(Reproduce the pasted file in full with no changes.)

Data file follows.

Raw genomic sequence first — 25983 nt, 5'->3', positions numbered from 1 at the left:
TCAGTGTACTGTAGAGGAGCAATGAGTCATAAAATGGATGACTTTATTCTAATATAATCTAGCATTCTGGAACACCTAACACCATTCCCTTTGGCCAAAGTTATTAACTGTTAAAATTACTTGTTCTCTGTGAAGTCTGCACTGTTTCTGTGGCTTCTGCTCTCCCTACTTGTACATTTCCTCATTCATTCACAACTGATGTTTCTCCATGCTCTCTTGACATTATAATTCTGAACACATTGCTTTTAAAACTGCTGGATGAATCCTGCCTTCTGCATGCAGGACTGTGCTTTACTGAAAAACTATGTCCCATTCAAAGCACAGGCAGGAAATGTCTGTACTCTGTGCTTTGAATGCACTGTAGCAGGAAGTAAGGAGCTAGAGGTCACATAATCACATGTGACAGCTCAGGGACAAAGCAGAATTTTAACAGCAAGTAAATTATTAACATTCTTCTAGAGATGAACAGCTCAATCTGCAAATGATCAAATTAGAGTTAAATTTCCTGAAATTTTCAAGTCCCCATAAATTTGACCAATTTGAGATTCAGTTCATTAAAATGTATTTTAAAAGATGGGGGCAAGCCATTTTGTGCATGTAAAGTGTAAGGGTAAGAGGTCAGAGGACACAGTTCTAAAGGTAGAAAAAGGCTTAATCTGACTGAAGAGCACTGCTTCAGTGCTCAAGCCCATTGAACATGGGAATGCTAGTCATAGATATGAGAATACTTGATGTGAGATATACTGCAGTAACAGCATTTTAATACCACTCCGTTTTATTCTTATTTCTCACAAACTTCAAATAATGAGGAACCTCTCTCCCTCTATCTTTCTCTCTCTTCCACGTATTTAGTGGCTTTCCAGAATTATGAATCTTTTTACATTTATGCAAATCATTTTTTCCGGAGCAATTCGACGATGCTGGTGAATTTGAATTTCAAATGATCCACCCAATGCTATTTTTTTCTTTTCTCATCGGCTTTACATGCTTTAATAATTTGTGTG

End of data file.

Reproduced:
Raw genomic sequence first — 25983 nt, 5'->3', positions numbered from 1 at the left:
TCAGTGTACTGTAGAGGAGCAATGAGTCATAAAATGGATGACTTTATTCTAATATAATCTAGCATTCTGGAACACCTAACACCATTCCCTTTGGCCAAAGTTATTAACTGTTAAAATTACTTGTTCTCTGTGAAGTCTGCACTGTTTCTGTGGCTTCTGCTCTCCCTACTTGTACATTTCCTCATTCATTCACAACTGATGTTTCTCCATGCTCTCTTGACATTATAATTCTGAACACATTGCTTTTAAAACTGCTGGATGAATCCTGCCTTCTGCATGCAGGACTGTGCTTTACTGAAAAACTATGTCCCATTCAAAGCACAGGCAGGAAATGTCTGTACTCTGTGCTTTGAATGCACTGTAGCAGGAAGTAAGGAGCTAGAGGTCACATAATCACATGTGACAGCTCAGGGACAAAGCAGAATTTTAACAGCAAGTAAATTATTAACATTCTTCTAGAGATGAACAGCTCAATCTGCAAATGATCAAATTAGAGTTAAATTTCCTGAAATTTTCAAGTCCCCATAAATTTGACCAATTTGAGATTCAGTTCATTAAAATGTATTTTAAAAGATGGGGGCAAGCCATTTTGTGCATGTAAAGTGTAAGGGTAAGAGGTCAGAGGACACAGTTCTAAAGGTAGAAAAAGGCTTAATCTGACTGAAGAGCACTGCTTCAGTGCTCAAGCCCATTGAACATGGGAATGCTAGTCATAGATATGAGAATACTTGATGTGAGATATACTGCAGTAACAGCATTTTAATACCACTCCGTTTTATTCTTATTTCTCACAAACTTCAAATAATGAGGAACCTCTCTCCCTCTATCTTTCTCTCTCTTCCACGTATTTAGTGGCTTTCCAGAATTATGAATCTTTTTACATTTATGCAAATCATTTTTTCCGGAGCAATTCGACGATGCTGGTGAATTTGAATTTCAAATGATCCACCCAATGCTATTTTTTTCTTTTCTCATCGGCTTTACATGCTTTAATAATTTGTGTG